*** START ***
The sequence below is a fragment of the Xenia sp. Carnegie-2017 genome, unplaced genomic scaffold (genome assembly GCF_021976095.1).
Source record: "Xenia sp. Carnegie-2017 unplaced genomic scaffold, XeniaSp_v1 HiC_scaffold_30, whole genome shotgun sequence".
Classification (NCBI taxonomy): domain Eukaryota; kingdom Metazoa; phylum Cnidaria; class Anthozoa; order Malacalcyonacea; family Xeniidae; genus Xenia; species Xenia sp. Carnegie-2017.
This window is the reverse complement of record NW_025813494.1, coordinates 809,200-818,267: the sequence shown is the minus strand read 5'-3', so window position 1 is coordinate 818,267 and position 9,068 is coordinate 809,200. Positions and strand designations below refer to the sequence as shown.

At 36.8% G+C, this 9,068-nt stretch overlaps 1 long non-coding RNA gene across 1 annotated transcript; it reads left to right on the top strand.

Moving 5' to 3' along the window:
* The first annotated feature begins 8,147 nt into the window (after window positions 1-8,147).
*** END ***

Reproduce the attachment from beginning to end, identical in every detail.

The sequence below is a fragment of the Xenia sp. Carnegie-2017 genome, unplaced genomic scaffold (genome assembly GCF_021976095.1).
Source record: "Xenia sp. Carnegie-2017 unplaced genomic scaffold, XeniaSp_v1 HiC_scaffold_30, whole genome shotgun sequence".
Classification (NCBI taxonomy): domain Eukaryota; kingdom Metazoa; phylum Cnidaria; class Anthozoa; order Malacalcyonacea; family Xeniidae; genus Xenia; species Xenia sp. Carnegie-2017.
This window is the reverse complement of record NW_025813494.1, coordinates 809,200-818,267: the sequence shown is the minus strand read 5'-3', so window position 1 is coordinate 818,267 and position 9,068 is coordinate 809,200. Positions and strand designations below refer to the sequence as shown.

At 36.8% G+C, this 9,068-nt stretch overlaps 1 long non-coding RNA gene across 1 annotated transcript; it reads left to right on the top strand.

Moving 5' to 3' along the window:
* The first annotated feature begins 8,147 nt into the window (after window positions 1-8,147).